During eight months in an American prison the entrepreneur lost almost 30 kilograms, began to suffer from exhaustion and chronic diseases. There were rats running around in his cell and the temperature did not rise above 10 degrees Celsius. On December 21, 2021, Oleg Nikitin was returned to his homeland thanks to the efforts of Russian diplomats, the National Values Foundation and human rights activists from the Foundation to Battle Injustice and its head, Mira Terada. Support from the Foundation to Battle Injustice, including financial support, as noted by Oleg Nikitin, provided “serious and relevant assistance“.
However, there are still Russians in U.S. prisons who need to be released and returned home as soon as possible, thanks to the concerted and cooperative work of diplomats and human rights activists. Mira Terada, head of the Foundation to Battle Injustice, is actively involved in the release of Russian citizens and finding ways to bring them home as soon as possible.
The Foundation to Battle Injustice has prepared a summary report on the Russians who have been detained at the request of the United States and are awaiting extradition between 2021 and 2023. Since January 1, 2021, at least 7 Russian citizens have been extradited at the request of the United States, facing charges of varying degrees of severity.
In October 2021, Russian programmer Vladimir Dunaev from Yakutsk was extradited from South Korea at the request of the United States. The 38-year-old man is suspected by U.S. authorities of creating and distributing extortion software. Without providing any evidence of Dunayev’s involvement in the crime, a court in the Northern District of Ohio in the United States charged him with cybercrime as part of an international group: according to the Americans, a virus he created allegedly infected millions of computers around the world. The man faces up to 60 years in prison in the United States.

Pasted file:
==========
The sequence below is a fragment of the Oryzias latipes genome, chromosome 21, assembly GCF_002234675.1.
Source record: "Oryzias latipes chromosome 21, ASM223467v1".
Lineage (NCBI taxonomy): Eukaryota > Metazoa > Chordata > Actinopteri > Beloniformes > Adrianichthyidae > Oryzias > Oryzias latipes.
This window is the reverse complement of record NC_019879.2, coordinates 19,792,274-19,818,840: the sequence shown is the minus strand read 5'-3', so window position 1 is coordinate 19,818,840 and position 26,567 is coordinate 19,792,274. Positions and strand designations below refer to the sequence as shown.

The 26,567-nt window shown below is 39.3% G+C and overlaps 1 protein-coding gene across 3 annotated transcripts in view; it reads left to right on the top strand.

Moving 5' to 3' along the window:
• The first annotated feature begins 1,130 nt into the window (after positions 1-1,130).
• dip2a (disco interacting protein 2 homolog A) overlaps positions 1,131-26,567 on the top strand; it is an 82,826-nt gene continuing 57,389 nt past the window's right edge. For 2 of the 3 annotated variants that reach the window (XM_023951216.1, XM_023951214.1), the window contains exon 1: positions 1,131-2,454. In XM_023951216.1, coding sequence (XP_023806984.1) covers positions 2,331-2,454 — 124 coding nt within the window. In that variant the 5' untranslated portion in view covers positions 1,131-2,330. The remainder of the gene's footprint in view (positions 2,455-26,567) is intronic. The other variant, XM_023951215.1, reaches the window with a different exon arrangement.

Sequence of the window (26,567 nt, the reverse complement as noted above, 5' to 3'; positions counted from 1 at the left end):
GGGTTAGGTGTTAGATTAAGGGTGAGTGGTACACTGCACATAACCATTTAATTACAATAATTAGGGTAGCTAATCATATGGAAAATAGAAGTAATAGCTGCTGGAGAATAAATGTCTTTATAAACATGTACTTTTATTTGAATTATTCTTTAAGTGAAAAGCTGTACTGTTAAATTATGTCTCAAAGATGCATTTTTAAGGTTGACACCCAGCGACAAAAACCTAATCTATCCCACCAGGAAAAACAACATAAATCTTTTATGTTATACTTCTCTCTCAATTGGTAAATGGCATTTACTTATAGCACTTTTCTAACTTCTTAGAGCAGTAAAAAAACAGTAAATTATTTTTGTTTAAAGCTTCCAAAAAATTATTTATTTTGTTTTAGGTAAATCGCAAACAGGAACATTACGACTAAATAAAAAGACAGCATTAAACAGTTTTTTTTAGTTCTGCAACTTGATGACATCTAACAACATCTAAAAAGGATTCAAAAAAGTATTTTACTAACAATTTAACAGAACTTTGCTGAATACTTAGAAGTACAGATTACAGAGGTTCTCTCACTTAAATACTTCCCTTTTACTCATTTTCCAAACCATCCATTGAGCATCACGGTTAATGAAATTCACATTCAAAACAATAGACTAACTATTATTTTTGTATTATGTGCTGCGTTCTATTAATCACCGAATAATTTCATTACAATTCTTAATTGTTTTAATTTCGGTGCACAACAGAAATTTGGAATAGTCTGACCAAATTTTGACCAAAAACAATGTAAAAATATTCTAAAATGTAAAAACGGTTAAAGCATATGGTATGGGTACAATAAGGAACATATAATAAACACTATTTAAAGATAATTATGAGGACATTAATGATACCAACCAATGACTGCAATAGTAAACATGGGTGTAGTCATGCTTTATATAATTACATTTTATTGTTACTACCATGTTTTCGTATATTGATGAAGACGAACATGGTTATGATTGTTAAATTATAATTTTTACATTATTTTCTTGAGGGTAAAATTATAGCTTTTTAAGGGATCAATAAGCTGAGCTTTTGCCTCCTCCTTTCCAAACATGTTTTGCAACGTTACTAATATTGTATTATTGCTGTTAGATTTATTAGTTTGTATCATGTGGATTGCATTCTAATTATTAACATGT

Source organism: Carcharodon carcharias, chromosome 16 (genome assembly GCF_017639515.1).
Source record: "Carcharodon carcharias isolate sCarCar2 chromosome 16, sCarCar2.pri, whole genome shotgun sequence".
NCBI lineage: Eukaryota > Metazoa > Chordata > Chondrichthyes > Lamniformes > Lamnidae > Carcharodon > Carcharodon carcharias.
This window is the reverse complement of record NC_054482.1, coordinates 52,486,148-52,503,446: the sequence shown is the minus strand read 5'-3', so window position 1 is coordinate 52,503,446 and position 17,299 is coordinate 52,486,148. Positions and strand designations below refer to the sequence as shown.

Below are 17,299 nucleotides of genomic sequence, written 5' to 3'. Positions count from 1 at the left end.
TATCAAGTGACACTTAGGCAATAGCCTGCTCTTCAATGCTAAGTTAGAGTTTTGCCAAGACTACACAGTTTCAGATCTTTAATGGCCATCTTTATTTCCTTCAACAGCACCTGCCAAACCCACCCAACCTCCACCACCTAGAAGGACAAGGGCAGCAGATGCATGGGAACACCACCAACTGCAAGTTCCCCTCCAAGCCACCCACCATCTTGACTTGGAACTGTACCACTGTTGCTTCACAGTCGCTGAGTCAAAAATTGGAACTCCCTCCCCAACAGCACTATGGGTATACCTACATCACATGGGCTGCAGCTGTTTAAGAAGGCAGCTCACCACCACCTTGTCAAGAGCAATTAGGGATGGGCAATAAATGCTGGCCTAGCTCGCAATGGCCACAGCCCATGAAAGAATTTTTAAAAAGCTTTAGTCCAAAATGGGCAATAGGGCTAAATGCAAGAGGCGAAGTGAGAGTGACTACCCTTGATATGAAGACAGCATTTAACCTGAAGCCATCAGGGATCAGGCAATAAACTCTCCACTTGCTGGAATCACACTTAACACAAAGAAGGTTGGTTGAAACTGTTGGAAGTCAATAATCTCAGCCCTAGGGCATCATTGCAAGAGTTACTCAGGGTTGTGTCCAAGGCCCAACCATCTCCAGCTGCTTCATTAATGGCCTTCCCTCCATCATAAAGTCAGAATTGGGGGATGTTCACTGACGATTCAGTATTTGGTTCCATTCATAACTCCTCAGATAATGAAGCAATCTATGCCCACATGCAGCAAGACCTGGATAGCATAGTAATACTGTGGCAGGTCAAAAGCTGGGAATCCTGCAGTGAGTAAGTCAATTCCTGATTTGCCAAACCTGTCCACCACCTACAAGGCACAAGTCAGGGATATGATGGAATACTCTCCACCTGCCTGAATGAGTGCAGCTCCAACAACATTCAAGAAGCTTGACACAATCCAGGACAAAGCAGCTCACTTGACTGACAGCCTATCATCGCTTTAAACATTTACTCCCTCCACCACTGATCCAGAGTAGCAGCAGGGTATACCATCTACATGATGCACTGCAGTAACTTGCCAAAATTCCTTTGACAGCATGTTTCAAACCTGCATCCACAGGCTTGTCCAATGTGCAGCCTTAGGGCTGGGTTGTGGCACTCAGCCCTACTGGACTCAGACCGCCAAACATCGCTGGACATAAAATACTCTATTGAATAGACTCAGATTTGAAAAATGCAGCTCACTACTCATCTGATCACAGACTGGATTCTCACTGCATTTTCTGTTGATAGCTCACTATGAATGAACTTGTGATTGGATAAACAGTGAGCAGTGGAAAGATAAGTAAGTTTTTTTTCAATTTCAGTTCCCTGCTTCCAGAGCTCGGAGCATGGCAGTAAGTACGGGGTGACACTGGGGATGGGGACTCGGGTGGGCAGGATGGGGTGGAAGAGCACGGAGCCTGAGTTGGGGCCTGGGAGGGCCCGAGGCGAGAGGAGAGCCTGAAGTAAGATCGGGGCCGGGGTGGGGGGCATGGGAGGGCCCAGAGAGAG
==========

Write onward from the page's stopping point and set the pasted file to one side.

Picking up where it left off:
On December 18, 2021, Switzerland extradited Vladislav Klushin, a Russian citizen suspected of insider trading, to the United States. The man’s lawyer argues that the financial fraud charge is just a pretext to prosecute Klushin for political reasons. FBI investigators believe the man, who owns a large monitoring company, is allegedly involved in hacking attacks and “interference in the 2016 U.S. presidential election.” In February 2023, a court found Klushin guilty of fraud and criminal conspiracy; he faces up to 40 years in prison on these charges. In May 2023, the Russian citizen, who is awaiting sentencing in prison, refused to cooperate with the U.S. investigation, once again emphasizing the trumped-up nature of the charges against him.
On June 16, 2022, Thai police extradited Dmitry Ukrainsky, a Russian citizen suspected of financial fraud, to the United States. The man was extradited to the United States under conditions of extreme secrecy, which more closely resembled kidnapping. The Russian branch of the International Committee for the Protection of Human Rights condemned the decision of the Kingdom, because when there were two contradictory court decisions on his extradition to the United States and simultaneously to Russia, Thailand ruled in favor of the United States. In the United States, the Ukrainian faces 60 years in prison.
In August 2022, Russian citizen Alexander Vinnik, arrested in Greece at the request of Washington, was extradited to the United States. The man is accused of money laundering using cryptocurrencies. Despite the fact that he was arrested in 2017 and has been in custody all this time, a U.S. court refuses to take into account the years spent behind bars. During the court session, at which procedural issues were decided, the Russian citizen once again declared his innocence.
In August 2022, the Netherlands extradited to the United States Denis Dubnikov, a Russian citizen who is wrongfully accused of money laundering. U.S. authorities believe the suspect illegally obtained more than $400,000 in 2019 by using extortion software. In addition, the man is accused of complicity in attacks on individuals and organizations throughout the U.S. and abroad. His accomplices allegedly legalized more than $70 million. Denis Dubnikov faces up to 20 years in prison.